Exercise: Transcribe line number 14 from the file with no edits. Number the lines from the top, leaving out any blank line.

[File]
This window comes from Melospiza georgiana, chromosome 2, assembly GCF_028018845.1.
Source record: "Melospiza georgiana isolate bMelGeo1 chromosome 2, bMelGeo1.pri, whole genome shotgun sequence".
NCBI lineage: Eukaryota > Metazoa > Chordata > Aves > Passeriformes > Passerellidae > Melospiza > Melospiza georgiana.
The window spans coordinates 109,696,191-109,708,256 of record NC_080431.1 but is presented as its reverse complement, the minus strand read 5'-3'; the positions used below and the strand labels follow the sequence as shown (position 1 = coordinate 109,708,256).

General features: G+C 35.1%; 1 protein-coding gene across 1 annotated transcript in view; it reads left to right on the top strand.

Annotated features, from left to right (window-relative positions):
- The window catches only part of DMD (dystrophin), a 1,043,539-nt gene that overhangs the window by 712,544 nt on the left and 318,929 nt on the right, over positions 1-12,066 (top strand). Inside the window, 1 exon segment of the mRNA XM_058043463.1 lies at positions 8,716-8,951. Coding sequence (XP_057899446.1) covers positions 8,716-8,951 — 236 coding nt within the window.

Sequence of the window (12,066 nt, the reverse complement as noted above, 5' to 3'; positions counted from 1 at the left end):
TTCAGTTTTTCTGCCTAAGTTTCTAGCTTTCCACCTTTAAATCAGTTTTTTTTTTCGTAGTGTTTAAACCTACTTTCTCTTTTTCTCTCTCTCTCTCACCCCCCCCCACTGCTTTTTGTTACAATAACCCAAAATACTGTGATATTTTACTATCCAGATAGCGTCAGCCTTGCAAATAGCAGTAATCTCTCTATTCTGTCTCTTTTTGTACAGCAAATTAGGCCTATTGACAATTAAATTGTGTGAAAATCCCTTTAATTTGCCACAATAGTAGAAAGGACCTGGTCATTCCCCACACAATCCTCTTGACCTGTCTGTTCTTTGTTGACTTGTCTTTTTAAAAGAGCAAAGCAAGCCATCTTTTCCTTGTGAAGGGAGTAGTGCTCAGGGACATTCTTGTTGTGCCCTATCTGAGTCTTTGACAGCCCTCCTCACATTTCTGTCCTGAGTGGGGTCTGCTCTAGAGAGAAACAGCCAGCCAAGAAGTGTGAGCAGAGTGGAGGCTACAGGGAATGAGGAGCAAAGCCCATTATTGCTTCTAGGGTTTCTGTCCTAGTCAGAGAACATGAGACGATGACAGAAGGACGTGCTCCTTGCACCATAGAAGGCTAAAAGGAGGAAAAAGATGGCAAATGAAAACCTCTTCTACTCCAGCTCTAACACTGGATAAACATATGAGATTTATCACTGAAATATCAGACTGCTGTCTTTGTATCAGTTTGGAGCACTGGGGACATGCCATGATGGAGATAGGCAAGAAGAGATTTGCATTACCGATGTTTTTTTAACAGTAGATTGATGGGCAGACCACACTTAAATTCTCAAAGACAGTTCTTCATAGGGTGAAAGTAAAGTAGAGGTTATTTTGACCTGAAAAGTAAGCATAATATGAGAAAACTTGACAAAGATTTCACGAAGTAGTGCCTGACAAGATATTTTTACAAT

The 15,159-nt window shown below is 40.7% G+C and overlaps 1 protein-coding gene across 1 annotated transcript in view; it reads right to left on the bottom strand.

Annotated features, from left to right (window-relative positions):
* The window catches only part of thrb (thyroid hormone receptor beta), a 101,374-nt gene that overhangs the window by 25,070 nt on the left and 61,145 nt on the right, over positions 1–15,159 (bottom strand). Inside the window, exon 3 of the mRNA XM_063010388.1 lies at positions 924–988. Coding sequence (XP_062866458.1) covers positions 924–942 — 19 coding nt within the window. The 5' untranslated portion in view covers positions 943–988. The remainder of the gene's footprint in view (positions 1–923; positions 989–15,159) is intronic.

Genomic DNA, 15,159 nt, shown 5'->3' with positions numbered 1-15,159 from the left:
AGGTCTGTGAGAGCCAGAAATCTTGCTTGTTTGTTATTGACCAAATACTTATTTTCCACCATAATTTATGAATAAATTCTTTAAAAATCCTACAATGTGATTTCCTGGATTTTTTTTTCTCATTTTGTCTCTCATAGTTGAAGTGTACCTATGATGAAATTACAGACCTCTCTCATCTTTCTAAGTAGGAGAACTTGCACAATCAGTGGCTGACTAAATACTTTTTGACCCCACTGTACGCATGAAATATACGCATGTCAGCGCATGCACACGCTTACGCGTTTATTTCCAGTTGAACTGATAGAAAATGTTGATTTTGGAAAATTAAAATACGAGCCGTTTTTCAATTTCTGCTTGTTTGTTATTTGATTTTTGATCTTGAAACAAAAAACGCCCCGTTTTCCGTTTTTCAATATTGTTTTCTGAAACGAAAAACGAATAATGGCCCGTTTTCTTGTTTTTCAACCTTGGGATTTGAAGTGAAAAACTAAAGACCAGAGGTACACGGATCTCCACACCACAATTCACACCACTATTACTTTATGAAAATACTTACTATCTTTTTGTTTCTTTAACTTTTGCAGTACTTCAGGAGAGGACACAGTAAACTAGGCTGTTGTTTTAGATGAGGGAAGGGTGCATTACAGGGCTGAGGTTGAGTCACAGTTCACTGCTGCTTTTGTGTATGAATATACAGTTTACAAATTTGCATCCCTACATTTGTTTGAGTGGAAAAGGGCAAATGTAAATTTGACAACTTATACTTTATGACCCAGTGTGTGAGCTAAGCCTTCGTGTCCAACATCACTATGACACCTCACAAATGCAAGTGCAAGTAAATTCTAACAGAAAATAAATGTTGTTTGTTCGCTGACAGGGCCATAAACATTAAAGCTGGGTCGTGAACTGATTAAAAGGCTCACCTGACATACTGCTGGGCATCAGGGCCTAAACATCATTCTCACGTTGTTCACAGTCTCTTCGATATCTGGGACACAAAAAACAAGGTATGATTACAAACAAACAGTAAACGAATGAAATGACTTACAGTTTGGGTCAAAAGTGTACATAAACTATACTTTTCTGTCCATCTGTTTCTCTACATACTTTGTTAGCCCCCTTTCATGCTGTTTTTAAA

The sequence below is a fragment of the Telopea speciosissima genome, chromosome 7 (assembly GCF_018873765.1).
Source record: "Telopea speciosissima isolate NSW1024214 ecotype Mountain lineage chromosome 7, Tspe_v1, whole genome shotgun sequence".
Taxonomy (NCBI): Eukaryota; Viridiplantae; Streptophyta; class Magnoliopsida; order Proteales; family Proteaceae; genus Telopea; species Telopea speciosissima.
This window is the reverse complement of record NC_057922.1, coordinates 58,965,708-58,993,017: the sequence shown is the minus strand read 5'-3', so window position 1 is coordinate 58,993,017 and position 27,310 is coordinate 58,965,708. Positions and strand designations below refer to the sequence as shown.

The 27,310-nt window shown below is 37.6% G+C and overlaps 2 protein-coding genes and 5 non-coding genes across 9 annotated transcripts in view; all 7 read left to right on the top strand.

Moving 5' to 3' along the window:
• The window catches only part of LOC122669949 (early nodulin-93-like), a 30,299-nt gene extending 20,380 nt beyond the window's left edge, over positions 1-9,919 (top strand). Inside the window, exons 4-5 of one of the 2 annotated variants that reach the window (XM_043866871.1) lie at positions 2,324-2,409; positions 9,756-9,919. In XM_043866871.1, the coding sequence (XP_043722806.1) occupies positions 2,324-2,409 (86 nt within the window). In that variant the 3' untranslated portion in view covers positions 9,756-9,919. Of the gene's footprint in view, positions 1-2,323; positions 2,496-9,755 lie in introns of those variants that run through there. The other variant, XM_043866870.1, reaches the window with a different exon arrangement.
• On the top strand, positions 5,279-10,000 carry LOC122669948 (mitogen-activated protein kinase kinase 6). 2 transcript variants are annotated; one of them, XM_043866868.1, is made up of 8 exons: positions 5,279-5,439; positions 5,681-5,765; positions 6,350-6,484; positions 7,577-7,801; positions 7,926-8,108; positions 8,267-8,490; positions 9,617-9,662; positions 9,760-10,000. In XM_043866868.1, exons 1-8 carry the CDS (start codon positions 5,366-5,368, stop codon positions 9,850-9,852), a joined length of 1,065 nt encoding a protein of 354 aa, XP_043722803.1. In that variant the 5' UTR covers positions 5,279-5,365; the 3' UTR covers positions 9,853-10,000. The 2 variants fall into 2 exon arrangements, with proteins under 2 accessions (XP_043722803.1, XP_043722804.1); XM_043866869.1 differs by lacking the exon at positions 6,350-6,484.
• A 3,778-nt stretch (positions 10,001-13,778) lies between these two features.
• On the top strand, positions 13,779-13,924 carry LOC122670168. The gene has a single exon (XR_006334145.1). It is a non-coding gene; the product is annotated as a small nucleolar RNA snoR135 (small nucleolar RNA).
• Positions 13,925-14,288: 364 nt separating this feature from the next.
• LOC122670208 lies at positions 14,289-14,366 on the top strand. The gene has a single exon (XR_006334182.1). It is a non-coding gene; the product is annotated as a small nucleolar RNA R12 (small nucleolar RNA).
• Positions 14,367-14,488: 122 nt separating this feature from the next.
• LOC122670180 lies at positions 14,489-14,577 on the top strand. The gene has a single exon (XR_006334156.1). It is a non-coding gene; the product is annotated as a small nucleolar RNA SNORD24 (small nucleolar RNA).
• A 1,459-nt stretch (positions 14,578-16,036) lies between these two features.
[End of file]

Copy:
AGGTCTGTGAGAGCCAGAAATCTTGCTTGTTTGTTATTGACCAAATACTTATTTTCCACCATAATTTATGAATAAATTCTTTAAAAATCCTACAATGTGATTTCCTGGATTTTTTTTTCTCATTTTGTCTCTCATAGTTGAAGTGTACCTATGATGAAATTACAGACCTCTCTCATCTTTCTAAGTAGGAGAACTTGCACAATCAGTGGCTGACTAAATACTTTTTGACCCCACTGTACGCATGAAATATACGCATGTCAGCGCATGCACACGCTTACGCGTTTATTTCCAGTTGAACTGATAGAAAATGTTGATTTTGGAAAATTAAAATACGAGCCGTTTTTCAATTTCTGCTTGTTTGTTATTTGATTTTTGATCTTGAAACAAAAAACGCCCCGTTTTCCGTTTTTCAATATTGTTTTCTGAAACGAAAAACGAATAATGGCCCGTTTTCTTGTTTTTCAACCTTGGGATTTGAAGTGAAAAACTAAAGACCAGAGGTACACGGATCTCCACACCACAATTCACACCACTATTACTTTATGAAAATACTTACTATCTTTTTGTTTCTTTAACTTTTGCAGTACTTCAGGAGAGGACACAGTAAACTAGGCTGTTGTTTTAGATGAGGGAAGGGTGCATTACAGGGCTGAGGTTGAGTCACAGTTCACTGCTGCTTTTGTGTATGAATATACAGTTTACAAATTTGCATCCCTACATTTGTTTGAGTGGAAAAGGGCAAATGTAAATTTGACAACTTATACTTTATGACCCAGTGTGTGAGCTAAGCCTTCGTGTCCAACATCACTATGACACCTCACAAATGCAAGTGCAAGTAAATTCTAACAGAAAATAAATGTTGTTTGTTCGCTGACAGGGCCATAAACATTAAAGCTGGGTCGTGAACTGATTAAAAGGCTCACCTGACATACTGCTGGGCATCAGGGCCTAAACATCATTCTCACGTTGTTCACAGTCTCTTCGATATCTGGGACACAAAAAACAAGGTATGATTACAAACAAACAGTAAACGAATGAAATGACTTACAGTTTGGGTCAAAAGTGTACATAAACTATACTTTTCTGTCCATCTGTTTCTCTACATACTTTGTTAGCCCCCTTTCATGCTGTTTTTAAA